Killer slide techniques with Sonny Landreth

13th May 2008 | 09:51

Killer slide techniques with Sonny Landreth
Killer slide techniques with Sonny Landreth
Photograph by Sandro
Killer slide techniques with Sonny Landreth
Killer slide techniques with Sonny Landreth
Example 1: Sonny transforms the basic open E chord, played at the 12th fret with the slide to a dominant seventh, by fretting behind the slide on the 10th fret with his first finger
Killer slide techniques with Sonny Landreth
Killer slide techniques with Sonny Landreth
Example 2: "The way I learned from Chet Atkins, was that the third finger controls [picks and mutes] the first string, second finger the second string, and first finger the third string. The thumb then controls the bottom three strings. Basically, any string that you're then not playing, that finger rests on the string and mutes it. When you get used to it, you will gain a lot of control and it makes it much cleaner." Watch out for the doublestops in bar 7 - Sonny uses his thumb and first finger for the pinches on the fourth and sixth strings.
Killer slide techniques with Sonny Landreth
Killer slide techniques with Sonny Landreth
Example 3: Use the picking technique outlined in Ex2 to play this but, as Landreth points out, "Drag your fingers behind the glass to mute as well - that's a basic technique of slide. The combination of trailing fingers with fingerguarding really cleans it up."
Killer slide techniques with Sonny Landreth
Killer slide techniques with Sonny Landreth
Example 4: "The most beautiful aspect of slide guitar, to me, is the gliss and the vibrato. That is something you really have to master, and the fingerstyle is really important with that." Make sure you use fingerguarding and trailing fingers to keep the open strings muted in this example.
Killer slide techniques with Sonny Landreth
Killer slide techniques with Sonny Landreth
Example 5: This is Sonny's scale, played at the 10th and 12th frets on all six strings. The resulting notes give you a six note scale: 1 2 3 4 5 b7, which is basically the mixolydian mode with the sixth omitted. Pay close attention to the right hand fingering under the notation. If you're not sure what it means, look at our tab guide linked to in this article.
Killer slide techniques with Sonny Landreth
Killer slide techniques with Sonny Landreth
Example 6: Use your thumb to strike the strings from low to high (thick to thin). The slide should play all the notes at the 12th fret, with your first finger fretting behind the slide to add the sus2 at the 10th fret on the third string. "When you start to get a feel for it [fretting behind the slide], start laying out these chords - just something really simple - and get used to holding [sustaining] it."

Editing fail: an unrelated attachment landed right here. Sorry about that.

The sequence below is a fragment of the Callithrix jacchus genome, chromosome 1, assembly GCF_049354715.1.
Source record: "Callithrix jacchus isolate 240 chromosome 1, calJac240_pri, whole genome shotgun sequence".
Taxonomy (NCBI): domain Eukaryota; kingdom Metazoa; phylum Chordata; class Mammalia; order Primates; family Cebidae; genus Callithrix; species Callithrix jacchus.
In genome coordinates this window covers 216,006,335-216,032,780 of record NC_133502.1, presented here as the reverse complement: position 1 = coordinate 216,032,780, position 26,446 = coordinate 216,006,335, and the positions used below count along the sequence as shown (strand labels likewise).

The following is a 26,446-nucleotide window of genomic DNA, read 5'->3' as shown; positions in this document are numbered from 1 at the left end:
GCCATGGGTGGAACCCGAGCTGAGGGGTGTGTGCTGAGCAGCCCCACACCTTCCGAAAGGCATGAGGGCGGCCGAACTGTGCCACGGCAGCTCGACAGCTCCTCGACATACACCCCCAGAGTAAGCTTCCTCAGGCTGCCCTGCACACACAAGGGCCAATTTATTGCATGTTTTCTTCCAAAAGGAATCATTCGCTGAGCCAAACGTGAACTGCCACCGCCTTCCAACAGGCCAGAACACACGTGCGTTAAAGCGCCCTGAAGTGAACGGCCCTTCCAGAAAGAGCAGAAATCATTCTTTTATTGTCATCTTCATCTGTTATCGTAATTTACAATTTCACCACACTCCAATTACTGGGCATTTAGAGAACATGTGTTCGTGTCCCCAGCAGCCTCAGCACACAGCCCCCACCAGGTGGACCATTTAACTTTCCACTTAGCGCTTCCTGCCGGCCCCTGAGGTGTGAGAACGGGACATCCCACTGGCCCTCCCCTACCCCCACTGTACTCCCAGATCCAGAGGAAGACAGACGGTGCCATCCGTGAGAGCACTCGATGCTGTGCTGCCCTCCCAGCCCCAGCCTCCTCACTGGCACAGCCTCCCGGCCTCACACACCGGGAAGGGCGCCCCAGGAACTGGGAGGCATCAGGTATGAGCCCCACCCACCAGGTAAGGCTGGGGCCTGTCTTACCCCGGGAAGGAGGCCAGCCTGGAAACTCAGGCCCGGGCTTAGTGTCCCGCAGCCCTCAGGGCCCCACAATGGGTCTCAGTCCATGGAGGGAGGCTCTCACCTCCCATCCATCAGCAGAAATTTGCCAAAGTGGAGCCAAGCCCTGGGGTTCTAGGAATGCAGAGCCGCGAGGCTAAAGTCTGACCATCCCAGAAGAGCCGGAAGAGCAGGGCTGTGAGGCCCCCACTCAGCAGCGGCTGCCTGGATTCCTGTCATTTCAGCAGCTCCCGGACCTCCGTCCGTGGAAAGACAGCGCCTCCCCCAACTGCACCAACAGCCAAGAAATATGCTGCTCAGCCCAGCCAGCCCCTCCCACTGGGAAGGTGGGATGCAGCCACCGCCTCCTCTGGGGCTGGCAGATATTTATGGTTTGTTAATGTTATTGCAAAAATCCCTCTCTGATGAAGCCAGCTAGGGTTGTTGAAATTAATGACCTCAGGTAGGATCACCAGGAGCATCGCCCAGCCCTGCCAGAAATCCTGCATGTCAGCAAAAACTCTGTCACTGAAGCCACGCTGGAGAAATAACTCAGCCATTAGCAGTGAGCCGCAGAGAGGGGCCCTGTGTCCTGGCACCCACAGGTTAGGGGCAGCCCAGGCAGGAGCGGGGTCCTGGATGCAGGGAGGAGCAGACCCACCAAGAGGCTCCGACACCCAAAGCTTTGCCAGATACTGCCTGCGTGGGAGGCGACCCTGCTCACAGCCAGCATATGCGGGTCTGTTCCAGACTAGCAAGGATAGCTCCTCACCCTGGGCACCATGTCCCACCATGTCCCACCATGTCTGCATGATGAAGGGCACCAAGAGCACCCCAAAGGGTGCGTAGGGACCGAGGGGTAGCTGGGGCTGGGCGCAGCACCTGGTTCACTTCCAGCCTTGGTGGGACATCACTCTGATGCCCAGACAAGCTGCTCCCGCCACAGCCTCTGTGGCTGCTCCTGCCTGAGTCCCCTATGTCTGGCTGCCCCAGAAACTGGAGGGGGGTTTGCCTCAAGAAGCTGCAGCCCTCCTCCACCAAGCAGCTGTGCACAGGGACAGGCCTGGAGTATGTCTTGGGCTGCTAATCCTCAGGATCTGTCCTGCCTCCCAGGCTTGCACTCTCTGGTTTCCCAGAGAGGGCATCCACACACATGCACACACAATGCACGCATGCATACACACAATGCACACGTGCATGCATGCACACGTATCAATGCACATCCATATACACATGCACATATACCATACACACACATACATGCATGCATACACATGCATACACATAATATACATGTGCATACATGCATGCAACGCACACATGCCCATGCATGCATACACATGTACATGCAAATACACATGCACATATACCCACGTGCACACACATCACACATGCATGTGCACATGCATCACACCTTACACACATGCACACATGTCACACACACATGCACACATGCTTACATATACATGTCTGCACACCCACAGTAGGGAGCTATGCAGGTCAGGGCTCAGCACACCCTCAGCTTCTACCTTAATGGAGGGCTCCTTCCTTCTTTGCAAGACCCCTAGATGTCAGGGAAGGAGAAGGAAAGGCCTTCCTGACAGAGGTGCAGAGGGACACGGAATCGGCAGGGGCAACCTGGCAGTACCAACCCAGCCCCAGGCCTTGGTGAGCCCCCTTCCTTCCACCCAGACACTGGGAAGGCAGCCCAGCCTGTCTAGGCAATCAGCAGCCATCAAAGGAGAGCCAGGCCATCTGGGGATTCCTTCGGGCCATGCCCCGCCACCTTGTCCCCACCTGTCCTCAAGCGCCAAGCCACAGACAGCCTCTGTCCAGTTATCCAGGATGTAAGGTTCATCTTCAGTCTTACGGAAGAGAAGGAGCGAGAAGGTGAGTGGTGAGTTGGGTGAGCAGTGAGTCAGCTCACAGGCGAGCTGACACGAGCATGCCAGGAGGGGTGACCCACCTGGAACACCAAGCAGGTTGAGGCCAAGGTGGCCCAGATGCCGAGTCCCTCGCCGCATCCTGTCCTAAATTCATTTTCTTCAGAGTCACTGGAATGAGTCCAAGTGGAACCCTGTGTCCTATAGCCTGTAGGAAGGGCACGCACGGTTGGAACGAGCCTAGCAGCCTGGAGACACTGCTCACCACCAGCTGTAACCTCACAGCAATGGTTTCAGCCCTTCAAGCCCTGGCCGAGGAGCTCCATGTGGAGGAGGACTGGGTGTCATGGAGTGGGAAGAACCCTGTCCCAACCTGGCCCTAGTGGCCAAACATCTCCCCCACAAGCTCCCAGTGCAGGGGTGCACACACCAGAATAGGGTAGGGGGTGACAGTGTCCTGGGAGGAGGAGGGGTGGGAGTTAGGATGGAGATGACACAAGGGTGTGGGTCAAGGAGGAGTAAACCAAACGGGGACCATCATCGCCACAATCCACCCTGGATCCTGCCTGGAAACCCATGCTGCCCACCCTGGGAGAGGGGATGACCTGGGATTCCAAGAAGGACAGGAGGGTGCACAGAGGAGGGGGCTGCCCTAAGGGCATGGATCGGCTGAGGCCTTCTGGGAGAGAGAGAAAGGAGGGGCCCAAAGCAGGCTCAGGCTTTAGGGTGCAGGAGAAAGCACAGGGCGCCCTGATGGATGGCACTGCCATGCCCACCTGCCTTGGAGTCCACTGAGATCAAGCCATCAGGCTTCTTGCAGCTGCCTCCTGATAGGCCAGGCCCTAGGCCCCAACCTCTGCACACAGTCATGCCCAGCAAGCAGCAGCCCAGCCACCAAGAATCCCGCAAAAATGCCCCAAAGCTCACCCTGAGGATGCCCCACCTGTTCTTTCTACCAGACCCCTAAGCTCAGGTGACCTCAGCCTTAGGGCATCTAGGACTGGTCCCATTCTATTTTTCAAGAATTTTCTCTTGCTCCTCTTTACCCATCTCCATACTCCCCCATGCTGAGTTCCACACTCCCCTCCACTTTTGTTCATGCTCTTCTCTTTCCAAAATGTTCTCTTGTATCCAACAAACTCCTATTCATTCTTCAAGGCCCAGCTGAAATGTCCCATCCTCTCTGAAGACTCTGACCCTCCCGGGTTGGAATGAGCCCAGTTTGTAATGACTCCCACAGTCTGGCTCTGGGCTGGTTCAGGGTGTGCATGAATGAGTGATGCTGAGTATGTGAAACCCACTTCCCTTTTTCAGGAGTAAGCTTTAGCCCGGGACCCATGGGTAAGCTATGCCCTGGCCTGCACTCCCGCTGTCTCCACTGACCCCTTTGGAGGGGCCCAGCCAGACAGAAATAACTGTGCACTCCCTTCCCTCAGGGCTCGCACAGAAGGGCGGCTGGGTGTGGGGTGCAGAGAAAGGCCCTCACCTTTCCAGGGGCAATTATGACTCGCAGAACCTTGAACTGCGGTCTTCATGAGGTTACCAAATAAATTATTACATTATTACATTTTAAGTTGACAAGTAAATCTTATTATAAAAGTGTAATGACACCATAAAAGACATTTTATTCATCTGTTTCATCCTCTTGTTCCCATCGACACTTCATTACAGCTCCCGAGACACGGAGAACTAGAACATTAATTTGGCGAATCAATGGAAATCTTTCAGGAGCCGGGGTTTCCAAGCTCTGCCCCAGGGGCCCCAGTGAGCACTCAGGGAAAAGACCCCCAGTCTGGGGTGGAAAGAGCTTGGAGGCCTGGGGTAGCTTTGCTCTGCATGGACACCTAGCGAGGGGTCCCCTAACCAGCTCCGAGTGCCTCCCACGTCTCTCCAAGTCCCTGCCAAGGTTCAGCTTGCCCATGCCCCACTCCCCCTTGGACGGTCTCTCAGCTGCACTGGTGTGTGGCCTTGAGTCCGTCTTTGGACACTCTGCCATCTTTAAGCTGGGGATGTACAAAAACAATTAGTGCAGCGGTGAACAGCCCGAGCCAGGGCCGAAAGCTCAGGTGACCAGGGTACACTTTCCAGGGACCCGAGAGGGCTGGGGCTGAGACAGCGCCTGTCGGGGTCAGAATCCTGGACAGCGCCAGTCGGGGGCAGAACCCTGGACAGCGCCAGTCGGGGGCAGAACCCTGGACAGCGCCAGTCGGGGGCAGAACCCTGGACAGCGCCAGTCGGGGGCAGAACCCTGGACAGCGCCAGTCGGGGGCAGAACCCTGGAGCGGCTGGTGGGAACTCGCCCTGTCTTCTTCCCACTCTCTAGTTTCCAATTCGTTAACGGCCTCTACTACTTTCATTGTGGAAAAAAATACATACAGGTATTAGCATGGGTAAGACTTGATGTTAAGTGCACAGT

Slide master Sonny Landreth shows you some slide techniques you may not have seen before

Sonny Landreth was born in Canton, Mississippi, but now based in Lafayette. He is best known for his work as John Hiatt’s guitarist, but has also released numerous solo albums.

In this video lesson Sonny sheds light on his unusual technique of fretting notes behind the slide.

Sonny plays in several open tunings, but kept his guitar in his favourite open E chord tuning throughout the lesson (E B E G# B E).

If you are new to the concept of slide guitar, two important things to consider before you get started are: the type of bottleneck you use, and how your guitar is set up for slide.

Sonny uses a Jim Dunlop Pyrex Glass Slide, in Heavy Wall Thickness, 215 (medium) gauge. “I started using these a long time ago. I’ve got a lot of old bottlenecks [the original type of slide was simply the top cut off a bottle, then refined] – you can get a fantastic vibrato with them, ’cos they’re flared on the end where it’s cut – but a lot of what I do is around the 12th fret and I use all six strings, so having that straight edge is a lot more helpful.”

Playing slide on a low action ‘shred machine’ with ultra-light strings is not a good idea. “If you really wanna play slide, the most important thing is to get a guitar dedicated to slide.”

The beauty of dedicating one guitar to slide, and getting the bigger strings on it, is that it’s a much bigger sound.” Sonny’s strings are a hefty .013-.056 gauge, and his guitar is set with a high action that not only lets those slide notes ring clear (remember: when using a slide, it should ‘float’ on the strings – never push down onto the fingerboard), but it also allows him to fret notes behind the slide. “You want enough height so that the notes you slide sustain. But there should also be enough so that if you reach back and fret behind it, there’s enough room for the string to go underneath the glass.”

Click here for our free tab, and there's also a tab guide here if you need help understanding it. For more information check out the official Sonny Landreth website.

Share this Article
Google+

Most Popular

Edition: UK
TopView classic version